If the PACC process is not carried out properly the relevant Planning Authority will simply refuse to determine the application or refuse it altogether. To date, we have found that planners have demonstrated a willingness to work proactively with applicants in this area and set out any additional consultation actions required at an early stage.

The majority of ‘major’ planning applications we have managed in the past year have been for Grade A office developments, but others including residential schemes, mixed use retail, and electricity grid infrastructure, have all benefitted from PACC.

Projects we have managed of note in the past year have included new electricity transmission projects at Curraghamulkin in County Tyrone and Brockaghboy in Counties Antrim and Londonderry for the System Operator for Northern Ireland (SONI).

We have also managed PACC for some of the most important office development projects in Belfast in recent years, including the proposed £60million Kilmona development at East Bridge Street in Belfast, where we have worked closely with residents and key stakeholders.

Many clients, architects, planners and community groups were sceptical about PACC but our experience and feedback suggests that practitioners like it and communities embrace it.

 

Developer Contributions – another positive step for Planning

The other major development of note in Planning reform, relatively unnoticed at the moment, is the area of Developer Contributions. Put simply, the Planning authority can seek to compel a developer to deliver infrastructure contributions through planning agreements. Those living in the vicinity of the development can also request the developer provides community benefit which can be in the form of funding for community facilities.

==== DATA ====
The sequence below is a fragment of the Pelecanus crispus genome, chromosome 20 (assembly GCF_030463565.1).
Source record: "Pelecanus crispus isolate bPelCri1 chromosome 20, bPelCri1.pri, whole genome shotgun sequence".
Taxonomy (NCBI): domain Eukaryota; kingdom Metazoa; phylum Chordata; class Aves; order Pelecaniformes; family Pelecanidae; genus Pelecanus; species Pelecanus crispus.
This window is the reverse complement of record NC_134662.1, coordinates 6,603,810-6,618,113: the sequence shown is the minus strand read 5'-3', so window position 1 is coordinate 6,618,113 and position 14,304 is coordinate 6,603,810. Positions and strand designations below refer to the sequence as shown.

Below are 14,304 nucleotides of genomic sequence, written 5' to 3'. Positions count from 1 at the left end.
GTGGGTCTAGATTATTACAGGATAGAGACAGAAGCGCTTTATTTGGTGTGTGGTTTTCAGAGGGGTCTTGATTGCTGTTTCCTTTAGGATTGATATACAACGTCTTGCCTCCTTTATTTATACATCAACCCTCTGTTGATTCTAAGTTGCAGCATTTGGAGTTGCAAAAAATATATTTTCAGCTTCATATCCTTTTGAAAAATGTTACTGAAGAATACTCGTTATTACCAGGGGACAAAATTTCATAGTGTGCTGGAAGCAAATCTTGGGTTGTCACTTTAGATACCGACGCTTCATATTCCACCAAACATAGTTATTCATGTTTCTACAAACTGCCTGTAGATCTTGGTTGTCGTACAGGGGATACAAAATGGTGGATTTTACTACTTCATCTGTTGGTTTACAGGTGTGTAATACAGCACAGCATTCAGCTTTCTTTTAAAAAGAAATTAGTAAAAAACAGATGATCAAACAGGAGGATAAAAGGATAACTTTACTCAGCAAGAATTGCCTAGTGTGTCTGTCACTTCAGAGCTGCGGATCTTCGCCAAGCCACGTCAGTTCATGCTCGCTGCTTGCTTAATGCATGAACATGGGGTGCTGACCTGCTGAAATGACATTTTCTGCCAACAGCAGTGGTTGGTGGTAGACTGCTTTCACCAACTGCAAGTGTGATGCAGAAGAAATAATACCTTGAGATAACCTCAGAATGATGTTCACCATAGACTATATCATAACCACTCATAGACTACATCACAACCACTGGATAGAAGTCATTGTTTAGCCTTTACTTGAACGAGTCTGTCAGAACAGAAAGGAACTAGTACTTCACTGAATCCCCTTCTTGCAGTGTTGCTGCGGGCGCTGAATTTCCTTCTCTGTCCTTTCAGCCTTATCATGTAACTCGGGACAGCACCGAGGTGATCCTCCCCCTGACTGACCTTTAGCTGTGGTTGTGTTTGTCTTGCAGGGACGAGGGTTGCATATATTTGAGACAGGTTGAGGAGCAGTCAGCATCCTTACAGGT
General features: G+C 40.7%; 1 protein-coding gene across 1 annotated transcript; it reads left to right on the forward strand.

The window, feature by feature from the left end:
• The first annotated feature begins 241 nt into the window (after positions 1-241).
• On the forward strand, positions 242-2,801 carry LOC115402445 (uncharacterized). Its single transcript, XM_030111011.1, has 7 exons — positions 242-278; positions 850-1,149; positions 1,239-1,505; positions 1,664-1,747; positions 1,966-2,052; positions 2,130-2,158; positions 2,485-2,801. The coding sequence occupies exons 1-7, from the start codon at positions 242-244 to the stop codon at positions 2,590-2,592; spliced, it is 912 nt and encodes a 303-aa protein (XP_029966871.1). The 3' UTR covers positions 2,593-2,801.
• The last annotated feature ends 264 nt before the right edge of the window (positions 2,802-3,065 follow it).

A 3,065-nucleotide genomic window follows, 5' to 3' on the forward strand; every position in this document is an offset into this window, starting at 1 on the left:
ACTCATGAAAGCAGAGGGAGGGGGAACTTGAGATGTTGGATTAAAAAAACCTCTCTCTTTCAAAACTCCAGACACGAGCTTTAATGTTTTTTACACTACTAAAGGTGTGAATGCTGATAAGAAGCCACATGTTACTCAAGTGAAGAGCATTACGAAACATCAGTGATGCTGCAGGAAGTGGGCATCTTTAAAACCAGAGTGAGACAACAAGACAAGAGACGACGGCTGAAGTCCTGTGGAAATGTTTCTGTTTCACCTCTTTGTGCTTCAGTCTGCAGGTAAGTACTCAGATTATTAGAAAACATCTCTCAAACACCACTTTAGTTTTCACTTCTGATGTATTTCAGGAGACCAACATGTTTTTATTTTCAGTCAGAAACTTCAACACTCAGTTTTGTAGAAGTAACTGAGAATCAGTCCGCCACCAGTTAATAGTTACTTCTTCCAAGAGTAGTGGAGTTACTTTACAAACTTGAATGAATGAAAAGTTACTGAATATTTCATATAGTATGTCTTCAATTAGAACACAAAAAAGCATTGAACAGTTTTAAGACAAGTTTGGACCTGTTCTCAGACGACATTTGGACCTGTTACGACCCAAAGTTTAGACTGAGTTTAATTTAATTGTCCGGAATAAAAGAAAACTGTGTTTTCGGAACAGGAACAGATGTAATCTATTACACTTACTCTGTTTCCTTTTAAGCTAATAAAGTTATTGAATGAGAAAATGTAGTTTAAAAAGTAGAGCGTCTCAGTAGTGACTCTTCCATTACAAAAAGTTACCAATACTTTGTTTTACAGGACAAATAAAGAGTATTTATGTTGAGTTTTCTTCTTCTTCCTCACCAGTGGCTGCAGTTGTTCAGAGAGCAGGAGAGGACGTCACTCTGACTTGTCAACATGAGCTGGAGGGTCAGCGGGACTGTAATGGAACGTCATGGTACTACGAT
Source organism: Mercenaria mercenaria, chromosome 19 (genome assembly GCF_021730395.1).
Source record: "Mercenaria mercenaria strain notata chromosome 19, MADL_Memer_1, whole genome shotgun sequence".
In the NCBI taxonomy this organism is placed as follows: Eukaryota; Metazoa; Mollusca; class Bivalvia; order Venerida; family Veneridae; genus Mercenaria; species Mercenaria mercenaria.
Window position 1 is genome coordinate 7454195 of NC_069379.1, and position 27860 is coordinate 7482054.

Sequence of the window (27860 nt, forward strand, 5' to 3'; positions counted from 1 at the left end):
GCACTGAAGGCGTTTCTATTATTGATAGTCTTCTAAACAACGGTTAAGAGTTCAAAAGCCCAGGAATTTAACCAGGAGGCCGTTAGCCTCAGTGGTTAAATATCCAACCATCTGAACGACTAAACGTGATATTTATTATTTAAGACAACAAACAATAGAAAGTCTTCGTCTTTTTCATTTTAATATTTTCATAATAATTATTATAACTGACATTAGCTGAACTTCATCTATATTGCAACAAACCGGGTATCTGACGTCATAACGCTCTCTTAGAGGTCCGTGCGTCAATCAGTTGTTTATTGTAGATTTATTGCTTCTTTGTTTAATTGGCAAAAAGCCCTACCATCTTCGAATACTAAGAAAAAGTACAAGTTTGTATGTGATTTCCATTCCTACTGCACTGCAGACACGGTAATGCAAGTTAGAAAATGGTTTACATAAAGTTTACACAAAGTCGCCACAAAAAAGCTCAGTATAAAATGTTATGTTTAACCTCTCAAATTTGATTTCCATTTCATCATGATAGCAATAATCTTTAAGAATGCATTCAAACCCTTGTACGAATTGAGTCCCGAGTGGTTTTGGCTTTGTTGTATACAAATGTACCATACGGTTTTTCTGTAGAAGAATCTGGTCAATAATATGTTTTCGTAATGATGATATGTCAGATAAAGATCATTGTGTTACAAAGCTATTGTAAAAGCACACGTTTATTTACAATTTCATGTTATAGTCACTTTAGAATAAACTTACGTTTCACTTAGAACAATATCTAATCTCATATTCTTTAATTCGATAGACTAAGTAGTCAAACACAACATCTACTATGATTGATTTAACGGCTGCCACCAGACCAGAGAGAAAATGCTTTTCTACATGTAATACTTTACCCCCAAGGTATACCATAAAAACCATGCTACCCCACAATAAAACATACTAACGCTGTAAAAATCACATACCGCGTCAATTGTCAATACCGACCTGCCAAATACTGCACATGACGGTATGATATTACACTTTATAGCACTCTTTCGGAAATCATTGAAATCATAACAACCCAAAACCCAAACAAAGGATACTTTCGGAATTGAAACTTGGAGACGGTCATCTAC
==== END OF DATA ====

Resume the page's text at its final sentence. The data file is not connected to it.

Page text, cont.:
Under section 76 of the Planning Act (Northern Ireland) 2011, Planning Authorities can enter into planning agreements, which can include contributions to be paid by the developer. However, there is currently no set framework to give certainty to the scope of what these agreements should include. Belfast City Council is currently preparing an Interim Framework document to cover the issue in advance of a new Area Plan. We expect other Councils will do the same in advance of preparing their own new Area Plans.

We expect Developer Contributions to form a central part of many major projects in the coming years. Our clients have embraced the concept and sought to work with the Planning authorities. As with PACC, this can only improve the quality of development proposals and further reassure affected communities that their interests are being addressed.

So for the new Minister for Infrastructure and the new Council Planning authorities, there is much to review one year after the devolution of planning powers to Councils. Whilst its always easy to focus on the negatives, significant progress is being made and I’ve no doubt we’re on the right path.

 

David Kerr is Director of Public Affairs, Stakeholder & Community Engagement at Strategic Planning

(E: dkerr@strategicplanning. uk.com T: @davidwkerr)

This article first appeared in the June / July edition of Business Eye Magazine